A novel format and a winning lead aren’t quite enough to elevate this lightweight romantic comedy series, which makes for an oddly low-key entry in HBO Max’s opening wave of original content.
This review of Love Life (HBO Max) is spoiler-free.
The launch of HBO Max has been something of a big deal, thanks in large part to the announcement that Zack Snyder’s long-rumored cut of Justice League would debut on the platform, albeit next year. Until then, though, the streaming platform has to make do with original content that, oddly enough, doesn’t really resemble the heavy-hitters of rival platforms or indeed HBO’s own lofty prestige output. Of all the content available for the service’s debut, the only adult-oriented scripted original is Love Life, a charming if low-key and largely unremarkable rom-com anthology that plans to explore the dating history of one protagonist per season, starting with Darby, played winningly as ever by Anna Kendrick.
Some things to note, then. The romantic comedy is an age-old money-spinner for good reason, and repackaging the tired formula is a good idea. The usual rhythms of the meet-cute, falling out and reconciliation are different in Love Life, which devotes an episode to each of Darby’s relationships for a spikier procession of romantic highs and lows. Secondly, Anna Kendrick, who leads the charge for a new streaming platform for the second time this year after her starring role in Quibi original Dummy, in which she befriended her partner’s sex doll. Her kooky self-deprecating demeanor is the closest to a real-life persona any famous actor is likely to achieve, so she’s suited to this kind of funny relationship fare.
But despite all this, it’s still difficult to see Love Life as anything other than low-rent streaming filler, and it does virtually nothing to push the genre envelope in any meaningful directions. Even its anthological format comes back to bite it, as Kendrick is required to play both her current age and several years younger, which never quite takes or allows the show to develop an engaging dramatic throughline. And even in this slightly novel composition, the beats – first relationship, one-night-stand, this and that – are the ones you expected, hit in largely predictable ways.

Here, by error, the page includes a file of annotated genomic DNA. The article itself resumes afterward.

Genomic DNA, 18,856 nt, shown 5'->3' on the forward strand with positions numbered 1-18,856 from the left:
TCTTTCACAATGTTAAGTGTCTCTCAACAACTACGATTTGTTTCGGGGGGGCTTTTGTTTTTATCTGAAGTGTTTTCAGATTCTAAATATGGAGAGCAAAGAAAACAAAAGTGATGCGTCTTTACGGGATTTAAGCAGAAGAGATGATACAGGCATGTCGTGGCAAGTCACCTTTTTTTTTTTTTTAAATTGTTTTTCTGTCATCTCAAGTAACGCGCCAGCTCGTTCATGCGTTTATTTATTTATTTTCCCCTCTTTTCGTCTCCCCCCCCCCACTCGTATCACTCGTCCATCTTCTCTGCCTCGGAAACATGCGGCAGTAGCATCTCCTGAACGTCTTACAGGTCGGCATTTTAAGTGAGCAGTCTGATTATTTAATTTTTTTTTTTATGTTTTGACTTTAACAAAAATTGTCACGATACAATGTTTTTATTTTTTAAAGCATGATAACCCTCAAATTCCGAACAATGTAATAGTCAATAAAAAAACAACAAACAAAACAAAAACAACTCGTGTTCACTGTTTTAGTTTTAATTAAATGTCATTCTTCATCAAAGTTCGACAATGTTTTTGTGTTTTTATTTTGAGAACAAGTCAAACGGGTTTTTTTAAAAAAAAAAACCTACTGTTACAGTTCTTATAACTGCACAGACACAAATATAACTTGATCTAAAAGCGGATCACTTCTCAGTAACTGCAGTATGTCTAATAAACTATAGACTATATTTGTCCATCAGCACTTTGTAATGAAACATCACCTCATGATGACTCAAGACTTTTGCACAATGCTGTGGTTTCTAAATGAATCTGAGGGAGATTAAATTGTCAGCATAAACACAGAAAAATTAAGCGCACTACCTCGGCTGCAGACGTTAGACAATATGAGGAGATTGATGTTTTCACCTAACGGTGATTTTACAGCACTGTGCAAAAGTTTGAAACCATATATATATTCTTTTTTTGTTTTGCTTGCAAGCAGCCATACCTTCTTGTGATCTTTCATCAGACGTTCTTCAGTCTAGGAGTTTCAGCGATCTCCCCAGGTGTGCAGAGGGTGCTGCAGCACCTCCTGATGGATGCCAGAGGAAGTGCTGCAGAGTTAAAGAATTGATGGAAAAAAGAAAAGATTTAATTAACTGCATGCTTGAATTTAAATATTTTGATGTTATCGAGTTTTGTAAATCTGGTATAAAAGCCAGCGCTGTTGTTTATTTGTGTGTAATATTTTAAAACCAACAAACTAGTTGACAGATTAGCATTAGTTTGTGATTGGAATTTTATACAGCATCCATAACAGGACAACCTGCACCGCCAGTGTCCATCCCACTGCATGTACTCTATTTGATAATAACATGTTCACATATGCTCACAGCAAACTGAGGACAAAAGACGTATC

Kendrick is good, though, and creator Sam Boyd has fun with her and her family and career as well as her love life. Those more serialized elements are arguably stronger than the lighter romantic fare, and have a better sense of cohesion, even if they’re undercut slightly by the need for each episode to be its own little capsule story of a relationship beginning and ending. Half-hour episodes feel somewhat limiting for such a busy show, but there wouldn’t be anywhere near enough dramatic content to fill longer ones. So what can you do?
Either way, Love Life is an interesting and charming experiment, but it feels out of place as the crowning jewel in an opening wave of content for a very visible new streaming platform. It’ll return, I’m sure, and I won’t be mad that it does, but I’d be very happy to see it return in a slightly more daring form.
We are fast becoming the number one independent website for streaming coverage. Please support Ready Steady Cut today. Secure its future — we need you!